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How would you describe public discourse these days? Would you say it included bitterness? I see some. Many people have been victims of injustice. Some of them cling to bitterness.
How about rage and anger? Does that sound like some protests you’ve seen lately? People screaming abuse. In mid-July, I drove through a small town in the middle of nowhere. As I drove by, half a dozen protesters waved vile signs in protest of a government action.
Certainly, you’d say public discourse involved brawling and slander, especially the exchanges between political opponents. They’re always attacking each other verbally.
But would you say public discourse is filled with malice? Malice is a powerful word. Dictionary.com defines it as “the desire to inflict injury, harm, or suffering on another.” Ok, yes, we have some malice in public discourse today, don’t we? Some hurl words or objects trying to hurt others.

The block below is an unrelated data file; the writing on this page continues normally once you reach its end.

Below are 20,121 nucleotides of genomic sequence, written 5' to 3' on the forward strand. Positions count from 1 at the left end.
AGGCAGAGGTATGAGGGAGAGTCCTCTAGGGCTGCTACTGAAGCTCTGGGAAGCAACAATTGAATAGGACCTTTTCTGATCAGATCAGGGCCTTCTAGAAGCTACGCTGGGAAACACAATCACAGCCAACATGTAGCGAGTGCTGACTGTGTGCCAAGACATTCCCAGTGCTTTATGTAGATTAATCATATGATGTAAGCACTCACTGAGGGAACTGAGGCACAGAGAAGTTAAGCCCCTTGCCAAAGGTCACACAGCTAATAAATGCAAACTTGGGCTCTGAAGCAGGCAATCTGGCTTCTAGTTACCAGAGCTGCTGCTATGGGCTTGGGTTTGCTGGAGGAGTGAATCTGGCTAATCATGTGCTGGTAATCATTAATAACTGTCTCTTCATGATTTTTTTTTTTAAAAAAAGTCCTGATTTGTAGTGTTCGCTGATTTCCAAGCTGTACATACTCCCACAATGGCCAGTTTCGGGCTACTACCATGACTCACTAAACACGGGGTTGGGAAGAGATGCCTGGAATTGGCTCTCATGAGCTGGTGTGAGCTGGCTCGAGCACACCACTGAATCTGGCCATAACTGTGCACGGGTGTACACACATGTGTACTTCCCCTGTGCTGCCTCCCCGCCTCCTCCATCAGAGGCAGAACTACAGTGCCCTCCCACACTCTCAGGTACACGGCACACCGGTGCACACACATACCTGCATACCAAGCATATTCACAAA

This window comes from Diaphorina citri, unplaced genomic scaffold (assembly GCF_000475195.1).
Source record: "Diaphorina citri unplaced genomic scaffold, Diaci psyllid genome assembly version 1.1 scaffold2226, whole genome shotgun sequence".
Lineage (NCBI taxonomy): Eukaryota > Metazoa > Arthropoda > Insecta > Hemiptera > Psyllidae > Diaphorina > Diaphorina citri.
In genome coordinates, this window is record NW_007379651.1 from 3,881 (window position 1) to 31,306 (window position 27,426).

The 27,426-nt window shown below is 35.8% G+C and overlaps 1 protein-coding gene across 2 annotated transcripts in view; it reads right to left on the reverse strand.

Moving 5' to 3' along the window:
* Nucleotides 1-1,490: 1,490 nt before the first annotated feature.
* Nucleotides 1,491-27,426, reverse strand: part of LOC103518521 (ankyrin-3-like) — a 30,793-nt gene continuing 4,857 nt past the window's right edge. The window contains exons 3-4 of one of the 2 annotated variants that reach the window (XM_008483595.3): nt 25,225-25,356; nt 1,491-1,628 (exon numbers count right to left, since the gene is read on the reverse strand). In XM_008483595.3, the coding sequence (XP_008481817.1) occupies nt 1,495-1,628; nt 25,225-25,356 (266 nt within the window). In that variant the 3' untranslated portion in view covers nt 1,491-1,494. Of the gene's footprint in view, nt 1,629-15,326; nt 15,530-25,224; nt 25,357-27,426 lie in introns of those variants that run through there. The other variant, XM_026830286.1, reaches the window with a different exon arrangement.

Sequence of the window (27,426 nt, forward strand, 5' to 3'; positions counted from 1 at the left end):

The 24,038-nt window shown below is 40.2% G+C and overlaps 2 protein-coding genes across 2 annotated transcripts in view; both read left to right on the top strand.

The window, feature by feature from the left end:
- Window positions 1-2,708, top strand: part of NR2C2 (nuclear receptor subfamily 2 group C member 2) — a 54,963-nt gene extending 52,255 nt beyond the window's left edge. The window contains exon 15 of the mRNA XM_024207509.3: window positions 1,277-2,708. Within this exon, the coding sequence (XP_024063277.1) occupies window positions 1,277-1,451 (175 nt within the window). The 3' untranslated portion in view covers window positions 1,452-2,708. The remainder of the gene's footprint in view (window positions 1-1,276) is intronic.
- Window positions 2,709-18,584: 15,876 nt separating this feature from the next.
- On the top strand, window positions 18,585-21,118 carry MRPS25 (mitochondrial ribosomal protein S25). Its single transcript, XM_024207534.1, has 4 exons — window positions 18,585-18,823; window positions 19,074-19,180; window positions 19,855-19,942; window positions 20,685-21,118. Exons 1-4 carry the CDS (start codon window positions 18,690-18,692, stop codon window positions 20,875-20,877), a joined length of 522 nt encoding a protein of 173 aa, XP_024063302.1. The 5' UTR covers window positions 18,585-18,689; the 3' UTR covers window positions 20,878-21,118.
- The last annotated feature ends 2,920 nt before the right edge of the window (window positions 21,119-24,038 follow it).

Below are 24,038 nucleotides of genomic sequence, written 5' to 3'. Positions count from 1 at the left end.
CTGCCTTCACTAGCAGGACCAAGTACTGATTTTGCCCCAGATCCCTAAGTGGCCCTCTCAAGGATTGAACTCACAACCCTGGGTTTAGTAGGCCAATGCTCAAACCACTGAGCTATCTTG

But this should not describe the attitudes of Jesus’ followers. In fact, Ephesians 4:31-32 says, “Get rid of all bitterness, rage and anger, brawling and slander, along with every form of malice. Be kind and compassionate to one another, forgiving each other, just as in Christ God forgave you.” (NIV)
Our standard for public discourse must not be the rage, slander and malice we see around us. We can’t throw it back when it’s hurled our way. Our attitude must be the compassion, kindness and forgiveness that Jesus has given to us.
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Bumper music “Landing Place” performed by Mark July, used under license from Shutterstock.